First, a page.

Corporate sustainability experts on Africa are right to recognise the state's important role, but wrong to assume that the issues are only apolitical ones of capacity and know-how.
Toby Webb's recent piece for Ethical Corporation addressed a major theme of this blog, when he wrote on big business in developing countries engaging host governments on longer-term sustainability issues.
Webb was right to the extent that he implies that however good a firm's sustainability and impact practices, policies and programmes are, scaling-up and sustaining these things requires the governance and other contributions of a cooperative and capable regulatory state. His post was unobjectionable on a number of other fronts, particularly the need for systematic engagement by firms (including in sector or cross-sector coalitions) with host governments on development impact issues.
However, I'm not entirely sure about the premise of his post. (He also runs together developmental impact with political risk exposure, for example referencing GSK's woes in China, in ways that avoid addressing how these things might be linked).
The premise of his that I'm not sure of has two legs.
First is that officials in developing countries are out-of-date and simply not aware of current business-and-society trends, so that if firms simply engage with and 'educate' their hosts, relations will run smoothly and big business can pursue sustainable, pro-development practices.
Second is the related implication that there is (as he writes) a "right role for business" in meeting social goals, an uncontested obvious balance, an ideal business-society-government model that can get on with sustainable development if only the ignorance and incapacity of host government officials could be addressed.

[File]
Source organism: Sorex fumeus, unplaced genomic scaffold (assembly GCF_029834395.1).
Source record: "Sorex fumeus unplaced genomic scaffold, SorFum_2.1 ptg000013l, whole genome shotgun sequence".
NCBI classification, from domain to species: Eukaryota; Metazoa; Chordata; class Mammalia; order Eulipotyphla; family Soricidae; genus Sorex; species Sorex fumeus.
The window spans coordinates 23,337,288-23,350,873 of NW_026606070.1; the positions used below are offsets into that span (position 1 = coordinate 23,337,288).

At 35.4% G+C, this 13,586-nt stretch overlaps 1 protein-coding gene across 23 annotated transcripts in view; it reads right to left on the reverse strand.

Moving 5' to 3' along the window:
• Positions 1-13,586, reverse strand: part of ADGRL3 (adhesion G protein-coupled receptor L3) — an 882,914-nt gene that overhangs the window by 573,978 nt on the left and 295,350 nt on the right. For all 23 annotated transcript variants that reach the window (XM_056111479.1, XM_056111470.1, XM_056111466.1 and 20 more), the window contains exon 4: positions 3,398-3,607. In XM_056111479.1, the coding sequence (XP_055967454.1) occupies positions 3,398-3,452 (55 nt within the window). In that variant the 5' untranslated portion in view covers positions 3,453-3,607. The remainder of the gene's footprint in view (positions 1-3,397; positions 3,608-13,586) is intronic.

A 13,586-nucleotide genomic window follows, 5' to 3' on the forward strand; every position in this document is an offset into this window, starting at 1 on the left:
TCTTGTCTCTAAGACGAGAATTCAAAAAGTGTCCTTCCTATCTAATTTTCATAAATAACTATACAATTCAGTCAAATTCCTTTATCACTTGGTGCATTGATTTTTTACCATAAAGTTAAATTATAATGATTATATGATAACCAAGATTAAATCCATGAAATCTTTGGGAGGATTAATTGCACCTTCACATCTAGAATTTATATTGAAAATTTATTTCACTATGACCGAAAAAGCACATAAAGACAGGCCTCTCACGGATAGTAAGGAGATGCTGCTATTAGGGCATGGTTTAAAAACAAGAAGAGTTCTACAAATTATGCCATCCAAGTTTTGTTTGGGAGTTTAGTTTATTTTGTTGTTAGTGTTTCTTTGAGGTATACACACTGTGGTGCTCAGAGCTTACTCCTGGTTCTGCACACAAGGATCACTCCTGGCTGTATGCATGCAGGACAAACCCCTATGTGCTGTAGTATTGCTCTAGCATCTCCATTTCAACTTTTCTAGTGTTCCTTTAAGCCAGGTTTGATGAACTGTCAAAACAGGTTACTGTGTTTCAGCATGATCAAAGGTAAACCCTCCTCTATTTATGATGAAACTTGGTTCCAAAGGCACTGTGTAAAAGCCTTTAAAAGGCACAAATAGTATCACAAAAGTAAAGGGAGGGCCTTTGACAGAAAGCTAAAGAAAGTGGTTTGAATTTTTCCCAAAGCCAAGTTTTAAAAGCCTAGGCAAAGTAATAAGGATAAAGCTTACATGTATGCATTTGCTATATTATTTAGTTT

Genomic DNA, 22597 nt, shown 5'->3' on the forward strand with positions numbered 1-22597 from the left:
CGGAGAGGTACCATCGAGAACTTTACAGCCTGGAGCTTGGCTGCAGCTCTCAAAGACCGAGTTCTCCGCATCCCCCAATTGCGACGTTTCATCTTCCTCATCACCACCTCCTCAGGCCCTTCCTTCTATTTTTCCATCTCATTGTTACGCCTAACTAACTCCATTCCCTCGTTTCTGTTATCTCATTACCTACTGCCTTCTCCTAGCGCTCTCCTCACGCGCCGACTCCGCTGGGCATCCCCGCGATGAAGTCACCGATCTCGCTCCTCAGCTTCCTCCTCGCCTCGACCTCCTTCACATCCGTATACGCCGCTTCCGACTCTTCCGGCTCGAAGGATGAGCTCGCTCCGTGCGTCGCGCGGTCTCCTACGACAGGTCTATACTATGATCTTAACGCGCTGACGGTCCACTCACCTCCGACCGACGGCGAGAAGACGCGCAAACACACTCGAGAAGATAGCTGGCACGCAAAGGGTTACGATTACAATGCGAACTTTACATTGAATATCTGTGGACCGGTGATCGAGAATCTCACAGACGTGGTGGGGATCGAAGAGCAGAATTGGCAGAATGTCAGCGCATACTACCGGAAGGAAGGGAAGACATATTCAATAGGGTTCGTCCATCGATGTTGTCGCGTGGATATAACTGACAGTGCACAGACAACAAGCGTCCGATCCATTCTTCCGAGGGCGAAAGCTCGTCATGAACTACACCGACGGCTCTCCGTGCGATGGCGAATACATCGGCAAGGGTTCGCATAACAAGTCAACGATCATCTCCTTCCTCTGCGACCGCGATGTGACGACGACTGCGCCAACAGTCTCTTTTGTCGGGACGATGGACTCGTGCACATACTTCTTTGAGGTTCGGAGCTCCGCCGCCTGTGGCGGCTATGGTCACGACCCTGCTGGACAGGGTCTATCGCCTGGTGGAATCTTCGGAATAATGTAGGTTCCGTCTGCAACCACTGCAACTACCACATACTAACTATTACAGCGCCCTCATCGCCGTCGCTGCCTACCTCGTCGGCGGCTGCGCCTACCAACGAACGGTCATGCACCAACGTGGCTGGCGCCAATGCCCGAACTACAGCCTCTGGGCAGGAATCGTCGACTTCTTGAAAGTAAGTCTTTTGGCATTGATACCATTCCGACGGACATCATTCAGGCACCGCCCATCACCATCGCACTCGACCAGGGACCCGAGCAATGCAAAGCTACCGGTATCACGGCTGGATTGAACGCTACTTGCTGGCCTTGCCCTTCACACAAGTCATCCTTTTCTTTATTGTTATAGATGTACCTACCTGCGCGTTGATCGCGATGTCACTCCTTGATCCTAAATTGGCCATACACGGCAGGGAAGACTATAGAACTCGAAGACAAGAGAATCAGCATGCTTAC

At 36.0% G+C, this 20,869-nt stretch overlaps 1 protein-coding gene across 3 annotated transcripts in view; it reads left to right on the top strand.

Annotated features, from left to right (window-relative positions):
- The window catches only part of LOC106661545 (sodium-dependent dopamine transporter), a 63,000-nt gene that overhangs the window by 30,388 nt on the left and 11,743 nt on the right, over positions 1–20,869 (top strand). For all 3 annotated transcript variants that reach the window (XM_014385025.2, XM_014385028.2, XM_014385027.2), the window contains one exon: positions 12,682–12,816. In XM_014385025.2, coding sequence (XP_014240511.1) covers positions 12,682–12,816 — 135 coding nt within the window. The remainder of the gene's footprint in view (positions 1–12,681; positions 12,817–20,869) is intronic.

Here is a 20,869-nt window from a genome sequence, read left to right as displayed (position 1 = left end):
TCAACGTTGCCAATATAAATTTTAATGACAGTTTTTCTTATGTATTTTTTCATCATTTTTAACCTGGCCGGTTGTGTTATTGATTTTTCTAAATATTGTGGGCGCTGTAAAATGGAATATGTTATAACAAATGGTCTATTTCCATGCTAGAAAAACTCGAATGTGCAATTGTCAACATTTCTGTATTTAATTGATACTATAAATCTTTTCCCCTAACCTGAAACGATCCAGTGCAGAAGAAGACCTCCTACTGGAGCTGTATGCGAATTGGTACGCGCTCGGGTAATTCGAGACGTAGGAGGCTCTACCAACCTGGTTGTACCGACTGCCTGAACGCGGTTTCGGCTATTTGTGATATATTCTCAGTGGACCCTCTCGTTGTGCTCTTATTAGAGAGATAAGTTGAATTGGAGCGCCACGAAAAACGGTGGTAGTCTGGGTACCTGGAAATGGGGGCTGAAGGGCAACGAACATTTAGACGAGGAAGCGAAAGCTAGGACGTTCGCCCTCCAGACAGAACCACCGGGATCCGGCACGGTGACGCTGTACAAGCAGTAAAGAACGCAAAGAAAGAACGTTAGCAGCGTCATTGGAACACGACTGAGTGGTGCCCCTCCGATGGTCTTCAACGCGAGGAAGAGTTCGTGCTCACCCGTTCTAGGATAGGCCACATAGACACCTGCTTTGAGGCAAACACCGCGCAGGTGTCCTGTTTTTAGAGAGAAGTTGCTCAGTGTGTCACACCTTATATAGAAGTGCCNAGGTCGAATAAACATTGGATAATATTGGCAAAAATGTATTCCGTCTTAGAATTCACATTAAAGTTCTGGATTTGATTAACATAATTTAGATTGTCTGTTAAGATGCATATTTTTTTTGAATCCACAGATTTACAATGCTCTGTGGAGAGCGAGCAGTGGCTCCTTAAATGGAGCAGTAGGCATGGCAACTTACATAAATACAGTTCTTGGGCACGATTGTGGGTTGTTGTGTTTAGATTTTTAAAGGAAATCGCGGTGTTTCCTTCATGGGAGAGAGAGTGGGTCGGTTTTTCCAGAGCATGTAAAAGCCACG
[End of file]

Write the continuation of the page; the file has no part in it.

This is naive stuff from someone with such experience in sustainability issues. At least in the African region I know best, questions around the role of business in society -- and its delivery or regulatory role relative to the state -- are deeply political (not technical), open and unresolved (not simply 'obvious-but-not-known-about-yet'), and hardly 'fixable' simply by educative engagement.
For example, Webb's suggestion that officials retreat into populist regulatory postures simply because they have not yet been exposed to the gospel of modern sustainability practices is both highly patronising and naive about the political uses that local officials and politicians will continue to make of big business and foreign investment.
Some of these issues are certainly amenable to moderation by greater dialogue, trust-building, role-allocation and so on between big firms and host governments. But Webb is wrong, at least in Africa, to suggest a 'right' business-government-society model sits out there, waiting for firms to enlighten their hosts about. Just as Tony Blair was wrong in 2012 to suggest Africa had reached the 'end of history' and was now awash in consensus on the 'right' models of governance (see this 2012 post critical of Blair).
The point is that vital issues around responsible and sustainable development, and the relative roles of business and government in relation to public goods, are not advanced by assuming that what we have is advanced, enlightened firms and backward, ignorant host regulators and officials. Nor is there one right way.
These false premises aside, then yes the sustainable development agenda certainly requires more systematic and strategic engagement between firms and host governments at various levels (subject to this recent post questioning the value of simply asserting the need to 'engage'!).
In the same way, regulatory incapacity is a real issue and there is a role for big business in building the capability of host governance institutions, as outlined in this post over two years ago.